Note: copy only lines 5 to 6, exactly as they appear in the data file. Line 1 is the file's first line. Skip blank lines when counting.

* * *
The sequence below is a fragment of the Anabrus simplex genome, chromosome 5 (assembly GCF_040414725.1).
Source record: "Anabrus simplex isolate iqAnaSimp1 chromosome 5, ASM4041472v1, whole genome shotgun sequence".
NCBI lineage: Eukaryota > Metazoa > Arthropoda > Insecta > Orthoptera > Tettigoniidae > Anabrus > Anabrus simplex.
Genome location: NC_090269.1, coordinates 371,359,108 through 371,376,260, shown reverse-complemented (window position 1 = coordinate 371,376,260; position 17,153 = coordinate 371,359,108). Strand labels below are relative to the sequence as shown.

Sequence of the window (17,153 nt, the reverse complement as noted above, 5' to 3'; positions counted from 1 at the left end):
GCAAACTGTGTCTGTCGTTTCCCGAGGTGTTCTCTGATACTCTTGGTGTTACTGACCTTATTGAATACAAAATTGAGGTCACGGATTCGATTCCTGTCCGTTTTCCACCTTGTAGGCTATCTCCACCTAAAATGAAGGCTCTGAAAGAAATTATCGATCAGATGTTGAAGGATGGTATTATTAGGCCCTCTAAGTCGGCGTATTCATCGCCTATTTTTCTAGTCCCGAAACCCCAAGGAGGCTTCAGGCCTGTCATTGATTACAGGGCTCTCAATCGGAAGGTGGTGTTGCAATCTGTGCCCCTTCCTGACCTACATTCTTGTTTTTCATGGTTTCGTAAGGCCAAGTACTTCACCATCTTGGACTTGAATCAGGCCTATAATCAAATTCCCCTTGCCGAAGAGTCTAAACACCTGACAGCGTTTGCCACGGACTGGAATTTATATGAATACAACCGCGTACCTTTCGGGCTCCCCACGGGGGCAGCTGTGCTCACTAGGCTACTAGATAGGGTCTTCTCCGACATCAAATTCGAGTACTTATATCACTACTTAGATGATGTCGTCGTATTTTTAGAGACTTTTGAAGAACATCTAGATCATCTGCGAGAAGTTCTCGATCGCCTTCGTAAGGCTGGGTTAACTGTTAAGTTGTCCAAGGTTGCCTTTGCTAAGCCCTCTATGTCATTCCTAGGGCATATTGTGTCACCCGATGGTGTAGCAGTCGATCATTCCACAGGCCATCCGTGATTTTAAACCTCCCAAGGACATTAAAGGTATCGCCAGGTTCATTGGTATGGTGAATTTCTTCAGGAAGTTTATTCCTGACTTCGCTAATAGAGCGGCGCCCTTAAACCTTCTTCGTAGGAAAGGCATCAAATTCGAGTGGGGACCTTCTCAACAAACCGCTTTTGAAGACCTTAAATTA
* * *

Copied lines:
Sequence of the window (17,153 nt, the reverse complement as noted above, 5' to 3'; positions counted from 1 at the left end):
GCAAACTGTGTCTGTCGTTTCCCGAGGTGTTCTCTGATACTCTTGGTGTTACTGACCTTATTGAATACAAAATTGAGGTCACGGATTCGATTCCTGTCCGTTTTCCACCTTGTAGGCTATCTCCACCTAAAATGAAGGCTCTGAAAGAAATTATCGATCAGATGTTGAAGGATGGTATTATTAGGCCCTCTAAGTCGGCGTATTCATCGCCTATTTTTCTAGTCCCGAAACCCCAAGGAGGCTTCAGGCCTGTCATTGATTACAGGGCTCTCAATCGGAAGGTGGTGTTGCAATCTGTGCCCCTTCCTGACCTACATTCTTGTTTTTCATGGTTTCGTAAGGCCAAGTACTTCACCATCTTGGACTTGAATCAGGCCTATAATCAAATTCCCCTTGCCGAAGAGTCTAAACACCTGACAGCGTTTGCCACGGACTGGAATTTATATGAATACAACCGCGTACCTTTCGGGCTCCCCACGGGGGCAGCTGTGCTCACTAGGCTACTAGATAGGGTCTTCTCCGACATCAAATTCGAGTACTTATATCACTACTTAGATGATGTCGTCGTATTTTTAGAGACTTTTGAAGAACATCTAGATCATCTGCGAGAAGTTCTCGATCGCCTTCGTAAGGCTGGGTTAACTGTTAAGTTGTCCAAGGTTGCCTTTGCTAAGCCCTCTATGTCATTCCTAGGGCATATTGTGTCACCCGATGGTGTAGCAGTCGATCATTCCACAGGCCATCCGTGATTTTAAACCTCCCAAGGACATTAAAGGTATCGCCAGGTTCATTGGTATGGTGAATTTCTTCAGGAAGTTTATTCCTGACTTCGCTAATAGAGCGGCGCCCTTAAACCTTCTTCGTAGGAAAGGCATCAAATTCGAGTGGGGACCTTCTCAACAAACCGCTTTTGAAGACCTTAAATTA